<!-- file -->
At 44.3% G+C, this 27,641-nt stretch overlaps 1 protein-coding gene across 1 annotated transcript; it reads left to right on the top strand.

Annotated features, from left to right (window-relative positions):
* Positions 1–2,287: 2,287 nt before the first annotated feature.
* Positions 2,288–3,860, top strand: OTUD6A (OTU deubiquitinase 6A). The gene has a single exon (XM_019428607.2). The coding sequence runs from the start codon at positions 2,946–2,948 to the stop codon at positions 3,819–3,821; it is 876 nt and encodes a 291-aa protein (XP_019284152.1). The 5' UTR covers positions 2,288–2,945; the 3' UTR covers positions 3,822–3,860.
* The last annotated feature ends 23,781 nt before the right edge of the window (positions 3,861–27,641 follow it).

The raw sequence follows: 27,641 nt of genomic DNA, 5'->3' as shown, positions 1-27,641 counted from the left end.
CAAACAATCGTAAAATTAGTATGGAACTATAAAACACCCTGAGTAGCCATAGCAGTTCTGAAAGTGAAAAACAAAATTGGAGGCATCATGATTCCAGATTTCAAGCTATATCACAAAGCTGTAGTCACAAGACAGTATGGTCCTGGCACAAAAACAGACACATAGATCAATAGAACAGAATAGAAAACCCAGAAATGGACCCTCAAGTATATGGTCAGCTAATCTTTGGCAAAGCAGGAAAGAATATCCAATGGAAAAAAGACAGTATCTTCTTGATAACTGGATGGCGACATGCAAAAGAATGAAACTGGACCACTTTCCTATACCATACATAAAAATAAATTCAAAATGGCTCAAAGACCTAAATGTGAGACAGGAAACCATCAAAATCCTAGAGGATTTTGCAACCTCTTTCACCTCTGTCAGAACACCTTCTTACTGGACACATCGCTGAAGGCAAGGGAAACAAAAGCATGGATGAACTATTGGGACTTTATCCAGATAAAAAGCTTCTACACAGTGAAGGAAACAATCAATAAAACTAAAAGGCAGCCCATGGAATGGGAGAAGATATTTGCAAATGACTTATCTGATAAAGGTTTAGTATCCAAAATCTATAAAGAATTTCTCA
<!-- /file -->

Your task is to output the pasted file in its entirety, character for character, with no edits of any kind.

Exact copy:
At 44.3% G+C, this 27,641-nt stretch overlaps 1 protein-coding gene across 1 annotated transcript; it reads left to right on the top strand.

Annotated features, from left to right (window-relative positions):
* Positions 1–2,287: 2,287 nt before the first annotated feature.
* Positions 2,288–3,860, top strand: OTUD6A (OTU deubiquitinase 6A). The gene has a single exon (XM_019428607.2). The coding sequence runs from the start codon at positions 2,946–2,948 to the stop codon at positions 3,819–3,821; it is 876 nt and encodes a 291-aa protein (XP_019284152.1). The 5' UTR covers positions 2,288–2,945; the 3' UTR covers positions 3,822–3,860.
* The last annotated feature ends 23,781 nt before the right edge of the window (positions 3,861–27,641 follow it).

The raw sequence follows: 27,641 nt of genomic DNA, 5'->3' as shown, positions 1-27,641 counted from the left end.
CAAACAATCGTAAAATTAGTATGGAACTATAAAACACCCTGAGTAGCCATAGCAGTTCTGAAAGTGAAAAACAAAATTGGAGGCATCATGATTCCAGATTTCAAGCTATATCACAAAGCTGTAGTCACAAGACAGTATGGTCCTGGCACAAAAACAGACACATAGATCAATAGAACAGAATAGAAAACCCAGAAATGGACCCTCAAGTATATGGTCAGCTAATCTTTGGCAAAGCAGGAAAGAATATCCAATGGAAAAAAGACAGTATCTTCTTGATAACTGGATGGCGACATGCAAAAGAATGAAACTGGACCACTTTCCTATACCATACATAAAAATAAATTCAAAATGGCTCAAAGACCTAAATGTGAGACAGGAAACCATCAAAATCCTAGAGGATTTTGCAACCTCTTTCACCTCTGTCAGAACACCTTCTTACTGGACACATCGCTGAAGGCAAGGGAAACAAAAGCATGGATGAACTATTGGGACTTTATCCAGATAAAAAGCTTCTACACAGTGAAGGAAACAATCAATAAAACTAAAAGGCAGCCCATGGAATGGGAGAAGATATTTGCAAATGACTTATCTGATAAAGGTTTAGTATCCAAAATCTATAAAGAATTTCTCA